The city’s Landmarks Preservation Commission closely debated the fate of the Lower East Side’s Beth Hamedrash Hagodol Synagogue, most of which burnt down in a fire in May (allegedly arson), at a meeting on Tuesday.
The owners of the synagogue site are working with the local nonprofit group, the Chinatown Planning Council (the owners of the two sites adjacent to the synagogue) to redevelop the site, potentially by bringing a developer on board. They were seeking permissions from the Landmarks Commission to demolish most of the existing structure, and incorporate parts of the remaining structure into either a memorial or a new synagogue building.
The plans are all preliminary in nature, and just days after the fire destroyed the property, the owners were originally scheduled to meet with staff members of the LPC to hammer out a plan to redevelop the deteriorating synagogue.
The city’s Department of Buildings hasn’t yet issued a demolition notice on the property because they are working with the owners and the LPC on the next best steps. The immediate concern detailed by structural engineers representing both the owners of the property and the LPC is that large portions of the building, and rubble on the site need to be demolished and removed respectively, to ensure the safety of the overall site.
The LPC had two issues before them on Tuesday concerning Beth Hamedrash: approving a partial or full demolition of site, and debating whether the site still merited a landmarks designation if most of the building had been destroyed.
For the most part, the Commission agreed with the assessment of the engineers: portions of the building had to be removed to secure the site. For the matter concerning the landmark status, the Commission decided to postpone that discussion until engineers could assess the site post-demolition.
Because of the robust discussion and variety of opinions—at one point the commissioners debated on the definitions of disassembling the site versus demolishing it—a formal decision on this application was postponed until later in the day.
And while most commissioners were in agreement, a notable voice of dissent was Michael Devonshire. He wasn’t convinced that demolition was necessary and hoped that the owners would think about stabilizing the existing structure, and rebuilding instead of demolishing the 132-year-old synagogue.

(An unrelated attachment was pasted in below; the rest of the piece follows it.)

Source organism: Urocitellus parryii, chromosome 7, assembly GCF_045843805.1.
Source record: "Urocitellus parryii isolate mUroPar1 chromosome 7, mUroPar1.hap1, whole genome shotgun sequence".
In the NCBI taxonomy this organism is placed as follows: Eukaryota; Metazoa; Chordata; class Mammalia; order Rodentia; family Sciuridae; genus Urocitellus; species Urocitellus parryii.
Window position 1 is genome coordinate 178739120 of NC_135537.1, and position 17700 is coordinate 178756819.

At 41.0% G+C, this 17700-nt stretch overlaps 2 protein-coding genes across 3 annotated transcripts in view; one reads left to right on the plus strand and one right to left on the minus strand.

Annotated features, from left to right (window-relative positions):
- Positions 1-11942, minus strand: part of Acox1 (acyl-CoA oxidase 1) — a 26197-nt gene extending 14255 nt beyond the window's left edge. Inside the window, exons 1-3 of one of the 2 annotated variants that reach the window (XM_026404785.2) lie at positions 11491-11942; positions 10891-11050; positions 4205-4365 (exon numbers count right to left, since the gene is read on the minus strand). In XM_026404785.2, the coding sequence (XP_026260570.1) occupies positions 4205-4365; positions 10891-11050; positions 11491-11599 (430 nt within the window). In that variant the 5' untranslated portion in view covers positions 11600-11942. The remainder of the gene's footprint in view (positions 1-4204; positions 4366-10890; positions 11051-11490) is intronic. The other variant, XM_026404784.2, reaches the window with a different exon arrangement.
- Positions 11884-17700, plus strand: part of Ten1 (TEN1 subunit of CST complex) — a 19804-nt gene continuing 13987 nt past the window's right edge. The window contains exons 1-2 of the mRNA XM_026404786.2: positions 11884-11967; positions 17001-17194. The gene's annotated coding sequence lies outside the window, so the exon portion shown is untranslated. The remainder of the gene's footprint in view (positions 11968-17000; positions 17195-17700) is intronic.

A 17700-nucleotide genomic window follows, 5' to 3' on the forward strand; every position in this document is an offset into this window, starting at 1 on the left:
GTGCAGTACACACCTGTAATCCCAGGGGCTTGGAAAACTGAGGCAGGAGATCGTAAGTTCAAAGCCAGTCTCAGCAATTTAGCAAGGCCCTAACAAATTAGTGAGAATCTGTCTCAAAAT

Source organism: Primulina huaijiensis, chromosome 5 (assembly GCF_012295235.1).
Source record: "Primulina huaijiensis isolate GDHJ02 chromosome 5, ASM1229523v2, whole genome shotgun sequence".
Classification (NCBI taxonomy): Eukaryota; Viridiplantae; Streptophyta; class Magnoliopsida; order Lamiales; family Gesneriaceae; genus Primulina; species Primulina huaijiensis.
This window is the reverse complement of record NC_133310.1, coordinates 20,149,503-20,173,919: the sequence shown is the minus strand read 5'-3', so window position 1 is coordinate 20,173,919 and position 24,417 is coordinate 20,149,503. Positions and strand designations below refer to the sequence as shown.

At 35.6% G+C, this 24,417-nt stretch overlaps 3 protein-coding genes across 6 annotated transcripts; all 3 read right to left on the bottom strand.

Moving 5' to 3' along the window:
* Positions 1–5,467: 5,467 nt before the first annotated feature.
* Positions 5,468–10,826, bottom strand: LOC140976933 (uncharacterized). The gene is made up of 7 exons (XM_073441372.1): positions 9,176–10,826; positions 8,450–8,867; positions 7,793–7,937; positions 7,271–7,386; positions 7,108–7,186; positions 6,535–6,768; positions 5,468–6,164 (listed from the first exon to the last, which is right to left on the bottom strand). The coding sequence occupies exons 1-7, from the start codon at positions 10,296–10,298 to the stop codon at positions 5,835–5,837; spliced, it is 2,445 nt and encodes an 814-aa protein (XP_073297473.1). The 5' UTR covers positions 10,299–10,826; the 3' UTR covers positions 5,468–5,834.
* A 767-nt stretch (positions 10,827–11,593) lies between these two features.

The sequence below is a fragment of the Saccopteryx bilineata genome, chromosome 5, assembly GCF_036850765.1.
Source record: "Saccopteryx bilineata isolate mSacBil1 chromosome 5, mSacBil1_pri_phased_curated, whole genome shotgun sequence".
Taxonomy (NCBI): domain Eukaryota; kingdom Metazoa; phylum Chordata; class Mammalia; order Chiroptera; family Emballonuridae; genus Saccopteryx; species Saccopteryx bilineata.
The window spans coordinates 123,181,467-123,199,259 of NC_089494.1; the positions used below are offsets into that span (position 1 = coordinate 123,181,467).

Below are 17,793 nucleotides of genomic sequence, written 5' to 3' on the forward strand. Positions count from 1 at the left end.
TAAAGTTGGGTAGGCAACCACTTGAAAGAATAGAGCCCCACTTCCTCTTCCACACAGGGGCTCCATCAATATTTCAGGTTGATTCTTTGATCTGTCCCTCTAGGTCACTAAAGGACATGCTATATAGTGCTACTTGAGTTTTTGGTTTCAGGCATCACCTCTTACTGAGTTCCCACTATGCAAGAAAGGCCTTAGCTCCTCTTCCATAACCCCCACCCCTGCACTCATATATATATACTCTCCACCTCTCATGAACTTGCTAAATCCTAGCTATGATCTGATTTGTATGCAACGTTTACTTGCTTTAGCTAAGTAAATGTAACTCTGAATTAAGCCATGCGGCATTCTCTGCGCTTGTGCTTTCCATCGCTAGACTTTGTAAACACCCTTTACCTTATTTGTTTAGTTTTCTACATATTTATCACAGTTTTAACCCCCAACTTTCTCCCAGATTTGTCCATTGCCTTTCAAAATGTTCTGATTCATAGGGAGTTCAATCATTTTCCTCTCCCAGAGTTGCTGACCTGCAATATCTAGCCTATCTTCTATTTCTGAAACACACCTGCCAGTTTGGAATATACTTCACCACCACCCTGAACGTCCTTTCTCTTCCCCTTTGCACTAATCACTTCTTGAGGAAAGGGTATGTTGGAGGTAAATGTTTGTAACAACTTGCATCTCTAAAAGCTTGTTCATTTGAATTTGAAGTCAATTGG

Several preservation groups echoed these sentiments in the public testimony section of the meeting including the Historic Districts Council and the Society for the Architecture of the City. Both groups argued that the owners of the synagogue should have filed a hardship application with the city when they knew they were struggling instead of proposing to demolish the site.
Mark Silberman, the general counsel for the Commission argued that the owners had in fact filed a hardship application, but after working with the LPC and the DOB, it was decided that a demolition application was the way to go.
What the Commission did agree on was to have a Commission-approved engineer or monitor look over the entire demolition process of the synagogue to ensure that the structure isn’t destroyed completely, and to ensure that Commission can still discuss the integrity of this New York City landmark sometime in the future.
Commissioner Michael Goldblum went a step further to suggest that parts of the rubble be labeled and preserved for potential future use in a new building or a memorial. Earlier, Manhattan’s Community Board 3 had also approved a partial demolition of the site.
UPDATE: The Commission has now put out its resolution about Beth Hamedrash. Here are the salient details:
- That the building suffered a serious fire that significantly damaged the building;
- That portions of the building, especially on the west, north and south facades are structurally unsound and unsafe and need to be removed and other portions need to be assessed for the feasibility of retaining them
- That the work will be done carefully to minimize the amount of material that must be removed and shall continue only to a point where it is feasible to stabilize the facades
- That significant architectural features and finished material will be salvaged where feasible
- And that the removal will be closely monitored on site by the Commission’s engineer.